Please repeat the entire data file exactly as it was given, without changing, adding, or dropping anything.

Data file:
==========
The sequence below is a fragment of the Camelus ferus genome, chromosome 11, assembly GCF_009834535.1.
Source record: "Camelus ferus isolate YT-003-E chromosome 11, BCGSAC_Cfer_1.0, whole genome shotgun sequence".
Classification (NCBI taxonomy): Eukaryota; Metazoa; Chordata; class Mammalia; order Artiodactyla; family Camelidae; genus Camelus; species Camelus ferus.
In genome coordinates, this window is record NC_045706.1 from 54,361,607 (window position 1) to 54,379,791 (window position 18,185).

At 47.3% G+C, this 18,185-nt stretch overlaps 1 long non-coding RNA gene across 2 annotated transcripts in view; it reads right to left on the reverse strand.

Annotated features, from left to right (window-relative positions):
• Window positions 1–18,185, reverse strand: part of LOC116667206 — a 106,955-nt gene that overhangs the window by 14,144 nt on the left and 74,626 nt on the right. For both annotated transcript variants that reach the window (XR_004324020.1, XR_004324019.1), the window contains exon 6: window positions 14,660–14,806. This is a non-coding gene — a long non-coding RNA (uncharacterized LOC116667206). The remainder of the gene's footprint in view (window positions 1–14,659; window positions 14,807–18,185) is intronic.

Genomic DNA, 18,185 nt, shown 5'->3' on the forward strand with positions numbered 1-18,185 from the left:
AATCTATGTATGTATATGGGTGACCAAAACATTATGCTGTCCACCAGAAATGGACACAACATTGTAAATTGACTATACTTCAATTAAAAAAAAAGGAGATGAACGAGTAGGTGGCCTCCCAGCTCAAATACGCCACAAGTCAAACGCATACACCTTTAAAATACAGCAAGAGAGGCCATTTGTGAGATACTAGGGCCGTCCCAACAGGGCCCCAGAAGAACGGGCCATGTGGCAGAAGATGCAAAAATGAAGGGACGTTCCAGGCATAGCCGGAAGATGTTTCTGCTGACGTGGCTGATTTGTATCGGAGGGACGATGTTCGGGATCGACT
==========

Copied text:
The sequence below is a fragment of the Camelus ferus genome, chromosome 11, assembly GCF_009834535.1.
Source record: "Camelus ferus isolate YT-003-E chromosome 11, BCGSAC_Cfer_1.0, whole genome shotgun sequence".
Classification (NCBI taxonomy): Eukaryota; Metazoa; Chordata; class Mammalia; order Artiodactyla; family Camelidae; genus Camelus; species Camelus ferus.
In genome coordinates, this window is record NC_045706.1 from 54,361,607 (window position 1) to 54,379,791 (window position 18,185).

At 47.3% G+C, this 18,185-nt stretch overlaps 1 long non-coding RNA gene across 2 annotated transcripts in view; it reads right to left on the reverse strand.

Annotated features, from left to right (window-relative positions):
• Window positions 1–18,185, reverse strand: part of LOC116667206 — a 106,955-nt gene that overhangs the window by 14,144 nt on the left and 74,626 nt on the right. For both annotated transcript variants that reach the window (XR_004324020.1, XR_004324019.1), the window contains exon 6: window positions 14,660–14,806. This is a non-coding gene — a long non-coding RNA (uncharacterized LOC116667206). The remainder of the gene's footprint in view (window positions 1–14,659; window positions 14,807–18,185) is intronic.

Genomic DNA, 18,185 nt, shown 5'->3' on the forward strand with positions numbered 1-18,185 from the left:
AATCTATGTATGTATATGGGTGACCAAAACATTATGCTGTCCACCAGAAATGGACACAACATTGTAAATTGACTATACTTCAATTAAAAAAAAAGGAGATGAACGAGTAGGTGGCCTCCCAGCTCAAATACGCCACAAGTCAAACGCATACACCTTTAAAATACAGCAAGAGAGGCCATTTGTGAGATACTAGGGCCGTCCCAACAGGGCCCCAGAAGAACGGGCCATGTGGCAGAAGATGCAAAAATGAAGGGACGTTCCAGGCATAGCCGGAAGATGTTTCTGCTGACGTGGCTGATTTGTATCGGAGGGACGATGTTCGGGATCGACT